"Guardians of the Galaxy Vol. 3" Review
Guardians of the Galaxy Vol. 3 is a James Gunn film through and through, which is what automatically makes it the best MCU film since Avengers: Endgame (I know that’s an overused statement, but it’s completely true in this case, even if the bar has been continually lowered since 2019). With this supposed swan song, Gunn joins the “illustrious” ranks of Jon Watts (Spider-Man) and Peyton Reed (Ant-Man) as the only directors to see their respective trilogies to till the end (the Russo brothers are also unofficial members for their continuation of the Captain America storyline into the latter Avengers movies). Gunn sits above those mentioned simply because he also solely fulfills the role of writer, allowing a sense of a distinct personality into these over-wielding blockbusters.
The Guardians have settled on Knowhere after the events of Endgame, with Peter Quill / Star-Lord still being heartbroken over his breakup with Gamora after she was resurrected after being killed by Thanos (there are a lot more details, but we don’t have enough margin space for all that). Continuing their streak of the worst luck in the universe, the peaceful times are immediately interrupted by Adam Warlock, a shinier version of Superman with the mind of a child. But his brawn overpowers his mental deficiency, as he mortally injures Rocket. The raccoon’s altered anatomy prevents him from being operated on, forcing the Guardians to track down his creator, the all-powerful High Evolutionary.
Because Gunn has spent the two initial entries in this trilogy building a sense of camaraderie and a deep emotional connection within this makeshift family, he’s partly excused from the sin of having this movie essentially being a series of fetch quests. We go to a place to grab a thing, only for that plan to fail, meaning we have to go to another place for another thing. But unlike the other MCU movies, the stakes here center around just one person we dearly care about, which grossly trounces a universe filled with nobodies. Hell, I would gladly let Arishem from Eternals consume the Earth (with me included) if it meant Rocket would immediately recover from his wounds.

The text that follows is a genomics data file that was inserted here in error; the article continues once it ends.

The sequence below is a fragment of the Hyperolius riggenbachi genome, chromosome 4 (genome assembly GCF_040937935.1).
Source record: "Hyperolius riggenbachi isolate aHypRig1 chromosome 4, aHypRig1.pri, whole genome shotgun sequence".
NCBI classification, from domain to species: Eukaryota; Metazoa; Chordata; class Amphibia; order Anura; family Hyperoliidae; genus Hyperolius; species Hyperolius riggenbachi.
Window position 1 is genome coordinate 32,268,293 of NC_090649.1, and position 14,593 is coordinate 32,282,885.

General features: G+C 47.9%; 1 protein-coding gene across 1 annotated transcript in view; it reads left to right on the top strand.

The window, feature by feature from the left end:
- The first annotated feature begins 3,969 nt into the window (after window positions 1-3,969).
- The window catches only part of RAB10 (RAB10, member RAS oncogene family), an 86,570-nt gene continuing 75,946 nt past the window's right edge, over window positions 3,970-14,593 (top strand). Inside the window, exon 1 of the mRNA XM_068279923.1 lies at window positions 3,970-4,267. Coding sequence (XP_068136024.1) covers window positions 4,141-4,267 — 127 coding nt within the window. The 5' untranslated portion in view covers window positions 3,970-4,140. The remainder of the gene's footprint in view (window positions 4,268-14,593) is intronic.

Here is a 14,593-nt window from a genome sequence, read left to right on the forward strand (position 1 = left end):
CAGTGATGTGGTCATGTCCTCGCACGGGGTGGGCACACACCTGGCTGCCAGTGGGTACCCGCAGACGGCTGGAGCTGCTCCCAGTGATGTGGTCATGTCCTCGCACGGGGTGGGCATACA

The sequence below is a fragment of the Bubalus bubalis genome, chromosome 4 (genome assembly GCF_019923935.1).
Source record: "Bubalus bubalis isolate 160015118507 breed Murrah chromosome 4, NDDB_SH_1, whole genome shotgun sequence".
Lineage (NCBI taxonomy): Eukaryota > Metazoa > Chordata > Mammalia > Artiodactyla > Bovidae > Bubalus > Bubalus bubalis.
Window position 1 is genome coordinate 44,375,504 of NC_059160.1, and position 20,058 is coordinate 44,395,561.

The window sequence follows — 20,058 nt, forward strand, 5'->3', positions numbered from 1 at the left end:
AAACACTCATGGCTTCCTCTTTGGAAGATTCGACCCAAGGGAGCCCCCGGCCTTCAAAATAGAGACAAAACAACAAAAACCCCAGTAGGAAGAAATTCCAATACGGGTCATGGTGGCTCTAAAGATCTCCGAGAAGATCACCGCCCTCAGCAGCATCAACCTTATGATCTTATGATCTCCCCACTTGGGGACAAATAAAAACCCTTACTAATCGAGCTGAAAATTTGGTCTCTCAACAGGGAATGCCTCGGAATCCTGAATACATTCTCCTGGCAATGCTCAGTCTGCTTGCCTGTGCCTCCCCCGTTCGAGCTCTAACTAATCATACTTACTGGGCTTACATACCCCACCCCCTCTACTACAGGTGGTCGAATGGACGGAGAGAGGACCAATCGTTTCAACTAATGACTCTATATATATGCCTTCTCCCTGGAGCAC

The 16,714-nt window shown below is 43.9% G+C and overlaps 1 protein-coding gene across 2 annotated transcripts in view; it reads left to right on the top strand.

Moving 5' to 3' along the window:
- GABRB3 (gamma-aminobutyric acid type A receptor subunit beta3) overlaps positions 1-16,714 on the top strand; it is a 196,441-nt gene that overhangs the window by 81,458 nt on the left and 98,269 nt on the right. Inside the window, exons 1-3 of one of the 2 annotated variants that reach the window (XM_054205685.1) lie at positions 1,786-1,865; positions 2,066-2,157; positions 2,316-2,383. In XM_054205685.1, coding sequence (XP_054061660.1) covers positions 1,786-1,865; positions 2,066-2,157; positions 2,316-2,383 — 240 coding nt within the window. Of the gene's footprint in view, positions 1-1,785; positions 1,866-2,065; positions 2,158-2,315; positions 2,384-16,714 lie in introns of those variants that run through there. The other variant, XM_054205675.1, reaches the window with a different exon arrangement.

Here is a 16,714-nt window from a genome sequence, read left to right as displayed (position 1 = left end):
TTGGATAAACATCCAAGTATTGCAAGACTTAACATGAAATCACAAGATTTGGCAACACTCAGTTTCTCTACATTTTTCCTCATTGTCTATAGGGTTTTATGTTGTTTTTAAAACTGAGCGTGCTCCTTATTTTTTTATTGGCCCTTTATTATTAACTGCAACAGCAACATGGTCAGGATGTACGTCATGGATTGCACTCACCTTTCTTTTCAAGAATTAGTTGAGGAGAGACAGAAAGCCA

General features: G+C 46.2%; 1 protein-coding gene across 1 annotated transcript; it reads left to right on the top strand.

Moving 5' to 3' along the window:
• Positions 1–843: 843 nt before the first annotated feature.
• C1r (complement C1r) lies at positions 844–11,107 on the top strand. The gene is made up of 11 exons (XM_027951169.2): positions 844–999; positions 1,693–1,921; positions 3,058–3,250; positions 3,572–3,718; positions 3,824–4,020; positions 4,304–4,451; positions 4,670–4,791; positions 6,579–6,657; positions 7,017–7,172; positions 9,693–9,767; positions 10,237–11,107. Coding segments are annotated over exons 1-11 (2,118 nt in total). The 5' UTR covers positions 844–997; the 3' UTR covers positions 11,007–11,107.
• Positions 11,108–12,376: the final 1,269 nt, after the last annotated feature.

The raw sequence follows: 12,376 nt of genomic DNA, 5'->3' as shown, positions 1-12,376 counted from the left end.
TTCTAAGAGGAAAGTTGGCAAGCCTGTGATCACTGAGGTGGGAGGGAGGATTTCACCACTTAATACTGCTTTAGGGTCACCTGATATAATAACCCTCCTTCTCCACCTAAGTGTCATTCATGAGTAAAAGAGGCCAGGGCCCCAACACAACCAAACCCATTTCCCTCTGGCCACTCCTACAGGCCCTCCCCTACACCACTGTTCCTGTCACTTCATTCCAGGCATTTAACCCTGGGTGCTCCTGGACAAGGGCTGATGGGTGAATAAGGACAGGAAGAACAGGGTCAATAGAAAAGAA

That deep affection for Rocket also fuels the horror and sadness of his backstory, which includes cruel experimentation upon hapless animals (Gunn cheats a bit by giving these furry creatures the wettest and cutest eyes he possibly could). The unsettling imagery heavily leans upon Gunn’s horror roots, a refreshing sight in this clean-cut universe.
Another nice sight is proper visual effects and production values. There’s a night and day difference between this and Quantumania, with Rocket rivaling the work of the recent Planet of the Apes trilogy in terms of giving expressiveness to a fully visual character. While he’s never once been on-screen in person, Bradley Cooper has been the MVP of this group thanks to his impressive voice work. Gunn made the right choice focusing a substantial portion of the story on Rocket.
Still, there’s a bit too much restraint in allowing this story to go further down the route it seems to want to explore. Whether it be because of super-producer Kevin Feige’s demands or Gunn’s inability to push himself, the swings are never followed through, resulting in a respectable double instead of a home run. It also doesn’t help that the High Evolutionary is a highly watered-down version of Kang, complete with Shakespearean soliloquies about death and a generic purpose for his villainy. He’ll likely place near the lower end of the middle in all future MCU villain rankings.
With Gunn now off to run DC Studios (maybe he’ll be the first person to make a good Superman movie?) and Marvel shifting focus to their newer/younger characters, Guardians of the Galaxy Vol. 3 is a welcome and proper sendoff for the cast and crew of this successful franchise. It’s a distillation of what the MCU aims to deliver: heart, humor, and an all-around entertaining time.